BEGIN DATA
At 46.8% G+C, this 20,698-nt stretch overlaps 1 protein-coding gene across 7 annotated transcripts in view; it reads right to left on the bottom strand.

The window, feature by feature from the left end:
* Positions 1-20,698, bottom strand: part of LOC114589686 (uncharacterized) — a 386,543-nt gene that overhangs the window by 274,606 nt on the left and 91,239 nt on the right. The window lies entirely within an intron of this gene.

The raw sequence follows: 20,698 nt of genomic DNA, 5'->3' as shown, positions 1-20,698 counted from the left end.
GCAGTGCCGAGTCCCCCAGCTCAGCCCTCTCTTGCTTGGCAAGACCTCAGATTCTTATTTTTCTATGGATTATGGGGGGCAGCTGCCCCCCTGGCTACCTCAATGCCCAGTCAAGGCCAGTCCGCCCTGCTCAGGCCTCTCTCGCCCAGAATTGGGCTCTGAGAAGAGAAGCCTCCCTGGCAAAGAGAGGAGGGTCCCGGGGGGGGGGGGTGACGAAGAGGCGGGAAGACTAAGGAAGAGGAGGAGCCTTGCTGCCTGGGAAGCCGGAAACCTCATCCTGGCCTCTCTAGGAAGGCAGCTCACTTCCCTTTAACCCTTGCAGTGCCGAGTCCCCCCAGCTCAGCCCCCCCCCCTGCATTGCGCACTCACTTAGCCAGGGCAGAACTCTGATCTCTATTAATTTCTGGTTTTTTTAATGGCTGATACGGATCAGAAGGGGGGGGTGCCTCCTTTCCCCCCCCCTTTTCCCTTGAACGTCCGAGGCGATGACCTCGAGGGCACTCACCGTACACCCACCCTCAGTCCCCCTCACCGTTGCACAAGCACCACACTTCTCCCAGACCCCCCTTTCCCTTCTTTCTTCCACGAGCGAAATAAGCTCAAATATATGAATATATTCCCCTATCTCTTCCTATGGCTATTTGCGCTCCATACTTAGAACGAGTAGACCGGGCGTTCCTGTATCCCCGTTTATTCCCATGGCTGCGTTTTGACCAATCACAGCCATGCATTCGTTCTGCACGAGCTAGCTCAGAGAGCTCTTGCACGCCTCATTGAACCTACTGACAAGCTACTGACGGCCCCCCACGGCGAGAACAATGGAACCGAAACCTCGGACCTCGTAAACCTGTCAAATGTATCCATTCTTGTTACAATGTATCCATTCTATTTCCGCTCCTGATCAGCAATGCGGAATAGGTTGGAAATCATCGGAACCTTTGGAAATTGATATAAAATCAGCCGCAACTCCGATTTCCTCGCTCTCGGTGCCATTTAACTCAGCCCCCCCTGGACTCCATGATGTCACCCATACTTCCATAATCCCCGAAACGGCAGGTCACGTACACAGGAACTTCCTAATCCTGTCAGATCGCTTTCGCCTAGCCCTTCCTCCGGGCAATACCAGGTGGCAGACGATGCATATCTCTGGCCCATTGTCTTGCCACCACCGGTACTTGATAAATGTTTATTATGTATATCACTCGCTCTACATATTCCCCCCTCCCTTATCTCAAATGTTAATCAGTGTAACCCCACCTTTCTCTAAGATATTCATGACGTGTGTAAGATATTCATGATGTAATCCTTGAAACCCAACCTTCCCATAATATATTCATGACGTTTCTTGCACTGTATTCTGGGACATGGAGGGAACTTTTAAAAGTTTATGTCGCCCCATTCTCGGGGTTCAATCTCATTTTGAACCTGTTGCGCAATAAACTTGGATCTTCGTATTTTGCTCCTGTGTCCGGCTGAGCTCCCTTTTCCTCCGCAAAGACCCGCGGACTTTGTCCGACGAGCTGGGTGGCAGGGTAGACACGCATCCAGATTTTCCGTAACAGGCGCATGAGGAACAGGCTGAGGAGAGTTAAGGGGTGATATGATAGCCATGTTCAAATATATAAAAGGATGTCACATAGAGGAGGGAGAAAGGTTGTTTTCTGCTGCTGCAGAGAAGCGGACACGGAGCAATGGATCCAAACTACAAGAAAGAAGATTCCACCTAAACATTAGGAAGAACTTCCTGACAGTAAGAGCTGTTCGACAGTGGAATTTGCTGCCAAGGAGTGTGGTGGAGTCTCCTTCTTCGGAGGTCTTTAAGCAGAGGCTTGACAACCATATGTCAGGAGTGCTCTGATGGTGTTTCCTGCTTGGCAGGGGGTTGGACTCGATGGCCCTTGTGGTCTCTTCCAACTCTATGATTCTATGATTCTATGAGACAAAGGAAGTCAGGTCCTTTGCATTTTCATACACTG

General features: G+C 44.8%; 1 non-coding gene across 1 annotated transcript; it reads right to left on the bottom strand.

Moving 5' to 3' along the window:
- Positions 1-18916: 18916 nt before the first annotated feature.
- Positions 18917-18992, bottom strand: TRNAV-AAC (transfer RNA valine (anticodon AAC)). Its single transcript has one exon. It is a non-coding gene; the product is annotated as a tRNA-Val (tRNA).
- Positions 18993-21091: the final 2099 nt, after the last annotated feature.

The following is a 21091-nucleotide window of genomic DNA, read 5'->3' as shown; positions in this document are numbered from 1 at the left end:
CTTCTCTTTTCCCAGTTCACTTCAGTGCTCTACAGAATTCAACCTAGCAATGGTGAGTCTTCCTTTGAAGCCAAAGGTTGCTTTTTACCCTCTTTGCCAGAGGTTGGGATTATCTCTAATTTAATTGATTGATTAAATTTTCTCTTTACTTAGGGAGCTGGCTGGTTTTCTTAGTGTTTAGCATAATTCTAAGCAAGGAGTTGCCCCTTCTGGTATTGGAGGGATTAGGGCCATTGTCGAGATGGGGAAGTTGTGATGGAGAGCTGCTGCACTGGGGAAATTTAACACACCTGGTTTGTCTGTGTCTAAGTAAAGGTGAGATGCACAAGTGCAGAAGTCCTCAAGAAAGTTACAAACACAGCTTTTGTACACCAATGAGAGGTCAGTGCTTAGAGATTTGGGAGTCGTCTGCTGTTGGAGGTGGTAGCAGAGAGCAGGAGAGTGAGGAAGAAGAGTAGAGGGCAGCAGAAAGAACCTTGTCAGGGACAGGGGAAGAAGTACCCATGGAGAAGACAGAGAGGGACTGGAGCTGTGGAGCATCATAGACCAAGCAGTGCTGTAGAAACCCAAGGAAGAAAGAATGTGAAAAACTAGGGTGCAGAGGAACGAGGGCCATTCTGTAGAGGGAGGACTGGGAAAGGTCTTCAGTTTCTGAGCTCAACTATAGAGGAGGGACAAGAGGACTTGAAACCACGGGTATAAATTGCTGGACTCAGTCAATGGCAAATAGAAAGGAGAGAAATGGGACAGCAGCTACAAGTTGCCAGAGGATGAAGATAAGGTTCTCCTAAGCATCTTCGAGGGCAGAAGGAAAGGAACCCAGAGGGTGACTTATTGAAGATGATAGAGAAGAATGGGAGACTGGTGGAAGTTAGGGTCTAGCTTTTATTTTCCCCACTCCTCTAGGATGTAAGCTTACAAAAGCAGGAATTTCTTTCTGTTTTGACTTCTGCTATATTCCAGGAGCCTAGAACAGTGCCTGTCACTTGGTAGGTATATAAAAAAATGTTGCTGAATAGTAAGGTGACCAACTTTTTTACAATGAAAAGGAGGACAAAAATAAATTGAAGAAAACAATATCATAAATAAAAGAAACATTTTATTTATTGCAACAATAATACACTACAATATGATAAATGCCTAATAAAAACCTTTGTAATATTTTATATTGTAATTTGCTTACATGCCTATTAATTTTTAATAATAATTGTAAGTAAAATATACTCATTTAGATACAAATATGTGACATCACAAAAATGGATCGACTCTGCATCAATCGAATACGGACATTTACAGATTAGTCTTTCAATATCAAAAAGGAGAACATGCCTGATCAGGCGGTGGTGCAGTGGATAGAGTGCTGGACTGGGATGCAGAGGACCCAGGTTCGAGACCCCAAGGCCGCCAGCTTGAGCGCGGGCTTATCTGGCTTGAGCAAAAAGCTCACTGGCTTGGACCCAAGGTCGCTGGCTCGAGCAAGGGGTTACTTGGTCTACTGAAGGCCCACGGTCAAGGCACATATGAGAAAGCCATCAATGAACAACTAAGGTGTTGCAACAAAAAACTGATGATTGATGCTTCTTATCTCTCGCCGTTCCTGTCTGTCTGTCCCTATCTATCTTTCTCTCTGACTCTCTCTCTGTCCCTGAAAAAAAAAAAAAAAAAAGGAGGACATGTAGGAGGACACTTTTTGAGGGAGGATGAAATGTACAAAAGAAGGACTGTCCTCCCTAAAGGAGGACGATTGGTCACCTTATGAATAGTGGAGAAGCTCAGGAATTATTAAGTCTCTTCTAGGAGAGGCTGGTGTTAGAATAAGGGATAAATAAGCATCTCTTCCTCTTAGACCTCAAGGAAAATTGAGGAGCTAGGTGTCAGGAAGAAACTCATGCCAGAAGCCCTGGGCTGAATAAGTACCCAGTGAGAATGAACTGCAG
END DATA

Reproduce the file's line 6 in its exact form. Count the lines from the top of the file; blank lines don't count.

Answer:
General features: G+C 44.8%; 1 non-coding gene across 1 annotated transcript; it reads right to left on the bottom strand.